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If you’re constructing a new restroom building, it will likely need to be ADA compliant. Conex restroom buildings are no exception. The good news is with a few additional design considerations, shipping container bathrooms can be ADA compliant and placed in public spaces like parks and restaurants. Here are a few considerations to be aware of.
ADA stands for The Americans with Disabilities Act. This piece of civil rights legislation aims to give people with disabilities equal opportunity to participate in mainstream American life. Part of the ADA are standards for accessible design in new construction and alterations to existing structures. Some recognizable features of accessible design include ramps and handicapped parking spots.
All bathrooms that are accessible to the public, including mobile restrooms and conex bathrooms, need to be ADA compliant. In addition to public restrooms in government buildings, this includes businesses offering public services. That means that restaurants, theaters, doctor’s offices, and other businesses that welcome the public into their structures need to follow accessibility standards. Commercial spaces that are not accessible to the public, like offices and warehouses, need to be ADA compliant in all new construction and modifications.
There are exceptions for historic buildings and small businesses that employ fewer than 15 employees. If achieving perfect ADA compliance is financially infeasible, coding officials may choose to compromise with small business owners by suggesting smaller, more affordable accessibility improvements.
ADA compliant restroom buildings must have an accessible bathroom stall for each gender. That means restrooms for women and restrooms for men each need a handicap accessible toilet stall with adequate ADA restroom clearances. Having a separate handicapped bathroom is not acceptable for new construction.
Like any other accessible bathroom, container bathrooms must have the appropriate fixtures with proper placement of running water, soap dispensers, and hand dryers. It’s easy enough to select and install compliant sinks, fountains, and grab bars; the biggest challenge is creating an ADA compliant layout in an eight-foot wide space.
There must be ample room for a person using a wheelchair to both enter and exit the accessible stall and other fixtures like sinks. Because containers are eight feet wide, it makes most sense to devote one end of the container to an accessible stall.
To achieve ADA bathroom specs, dividing 20-foot containers into two accessible bathrooms, each with its own sink and toilet, is the best way to use limited floor space. A 40-foot container could be divided into two wings, a men’s and a women’s segment, each containing one accessible stall and one narrow stall, for a total of four toilets. Custom sizes are possible, but cutting and merging containers will raise the final cost.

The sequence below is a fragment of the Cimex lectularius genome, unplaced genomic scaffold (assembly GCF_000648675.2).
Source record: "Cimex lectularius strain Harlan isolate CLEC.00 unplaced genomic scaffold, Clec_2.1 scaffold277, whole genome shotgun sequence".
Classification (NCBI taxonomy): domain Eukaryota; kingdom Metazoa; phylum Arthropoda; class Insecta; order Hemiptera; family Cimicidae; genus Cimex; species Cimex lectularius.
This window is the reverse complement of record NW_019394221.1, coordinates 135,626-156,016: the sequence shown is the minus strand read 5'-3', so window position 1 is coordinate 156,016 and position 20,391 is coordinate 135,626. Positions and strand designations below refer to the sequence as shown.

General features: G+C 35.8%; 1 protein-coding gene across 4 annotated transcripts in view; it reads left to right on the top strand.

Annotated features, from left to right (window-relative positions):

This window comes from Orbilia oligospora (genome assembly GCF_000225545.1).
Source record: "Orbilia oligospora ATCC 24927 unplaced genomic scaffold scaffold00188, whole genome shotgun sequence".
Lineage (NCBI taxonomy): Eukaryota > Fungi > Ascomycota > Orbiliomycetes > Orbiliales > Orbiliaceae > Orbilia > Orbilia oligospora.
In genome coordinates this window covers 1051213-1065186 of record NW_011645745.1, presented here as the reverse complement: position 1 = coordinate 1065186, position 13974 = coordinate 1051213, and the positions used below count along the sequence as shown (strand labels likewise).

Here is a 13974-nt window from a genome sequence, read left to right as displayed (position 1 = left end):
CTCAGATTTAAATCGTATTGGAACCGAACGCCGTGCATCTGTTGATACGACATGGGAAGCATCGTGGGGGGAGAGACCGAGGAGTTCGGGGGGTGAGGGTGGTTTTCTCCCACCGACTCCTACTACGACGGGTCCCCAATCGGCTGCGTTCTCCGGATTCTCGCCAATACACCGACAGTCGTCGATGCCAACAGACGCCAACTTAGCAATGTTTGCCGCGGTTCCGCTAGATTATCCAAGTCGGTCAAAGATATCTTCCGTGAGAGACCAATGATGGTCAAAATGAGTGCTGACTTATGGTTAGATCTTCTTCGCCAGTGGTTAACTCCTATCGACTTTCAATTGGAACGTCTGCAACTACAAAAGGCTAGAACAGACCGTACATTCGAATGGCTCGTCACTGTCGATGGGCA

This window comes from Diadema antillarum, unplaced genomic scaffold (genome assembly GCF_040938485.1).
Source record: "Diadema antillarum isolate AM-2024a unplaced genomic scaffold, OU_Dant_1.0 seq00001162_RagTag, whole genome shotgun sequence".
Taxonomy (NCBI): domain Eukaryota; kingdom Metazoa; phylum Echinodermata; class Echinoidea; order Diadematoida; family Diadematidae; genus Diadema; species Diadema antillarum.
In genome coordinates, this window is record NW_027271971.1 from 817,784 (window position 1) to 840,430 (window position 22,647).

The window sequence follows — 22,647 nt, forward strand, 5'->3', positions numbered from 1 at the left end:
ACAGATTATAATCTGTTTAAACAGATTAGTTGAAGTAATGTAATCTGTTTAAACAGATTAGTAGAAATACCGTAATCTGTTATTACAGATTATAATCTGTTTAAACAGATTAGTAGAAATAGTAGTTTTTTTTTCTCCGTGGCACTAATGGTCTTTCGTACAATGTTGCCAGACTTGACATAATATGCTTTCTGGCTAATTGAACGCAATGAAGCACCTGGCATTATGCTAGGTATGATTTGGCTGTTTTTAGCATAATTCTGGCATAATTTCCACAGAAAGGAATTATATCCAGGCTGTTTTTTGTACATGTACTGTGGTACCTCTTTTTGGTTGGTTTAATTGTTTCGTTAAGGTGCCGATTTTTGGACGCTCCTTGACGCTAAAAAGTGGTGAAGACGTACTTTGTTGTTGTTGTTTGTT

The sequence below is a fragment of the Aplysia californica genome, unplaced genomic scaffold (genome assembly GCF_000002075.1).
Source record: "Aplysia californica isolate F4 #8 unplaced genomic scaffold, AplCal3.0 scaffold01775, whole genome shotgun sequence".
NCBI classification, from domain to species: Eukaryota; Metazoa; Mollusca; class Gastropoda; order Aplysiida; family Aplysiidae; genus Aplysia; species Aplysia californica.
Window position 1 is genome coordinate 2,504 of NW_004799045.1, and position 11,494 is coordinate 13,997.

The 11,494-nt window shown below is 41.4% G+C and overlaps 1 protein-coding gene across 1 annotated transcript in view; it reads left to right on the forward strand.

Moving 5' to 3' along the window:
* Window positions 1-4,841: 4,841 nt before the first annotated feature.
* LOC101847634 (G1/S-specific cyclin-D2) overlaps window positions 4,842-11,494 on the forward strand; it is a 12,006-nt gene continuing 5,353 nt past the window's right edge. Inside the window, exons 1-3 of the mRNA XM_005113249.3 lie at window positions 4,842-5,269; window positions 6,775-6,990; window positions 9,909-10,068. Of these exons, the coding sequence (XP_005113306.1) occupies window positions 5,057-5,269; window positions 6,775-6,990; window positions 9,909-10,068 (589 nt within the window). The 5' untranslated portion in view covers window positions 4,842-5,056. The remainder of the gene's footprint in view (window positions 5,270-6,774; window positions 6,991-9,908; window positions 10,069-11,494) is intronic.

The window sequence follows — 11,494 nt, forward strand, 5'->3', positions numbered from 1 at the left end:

An ADA restroom layout can achieve a large capacity by placing two containers side by side. Each container would accommodate one gender. For instance, two 40-foot containers could comfortably accommodate two accessible stalls and 16 narrow stalls for a total of 18 toilets.
It depends. The number of toilets and sinks is based on the nature of your business and who will access it. For example, International Plumbing Code stipulates that a school must provide one toilet per 50 occupants, while a manufacturing facility only needs to provide one toilet for every 100 occupants.
Codes vary from state to state on whether retailers and restaurants need to provide customers or just employees access to a restroom.
The chief benefits of container bathrooms are their speed and potential to augment existing spaces. Public parks looking for fast, free standing public bathrooms could place an ADA compliant conex restroom building in a few days, saving them the hassle of on-site construction.
Conex restroom buildings also help businesses experiencing sudden growth. To accommodate more employees, a business may need to add ADA compliant bathrooms. Instead of closing the existing bathrooms for renovations, the business can quickly place their new restroom building in under-used space, like a parking lot.
To learn more about mobile container bathrooms and showers, check out our Bathrooms and Locker Rooms Product Catalog below. Our blog about Porta-Potties VS Shipping Container Restroom Buildings and our Mobile Locker Rooms with Showers floor plan may also be of interest to you.
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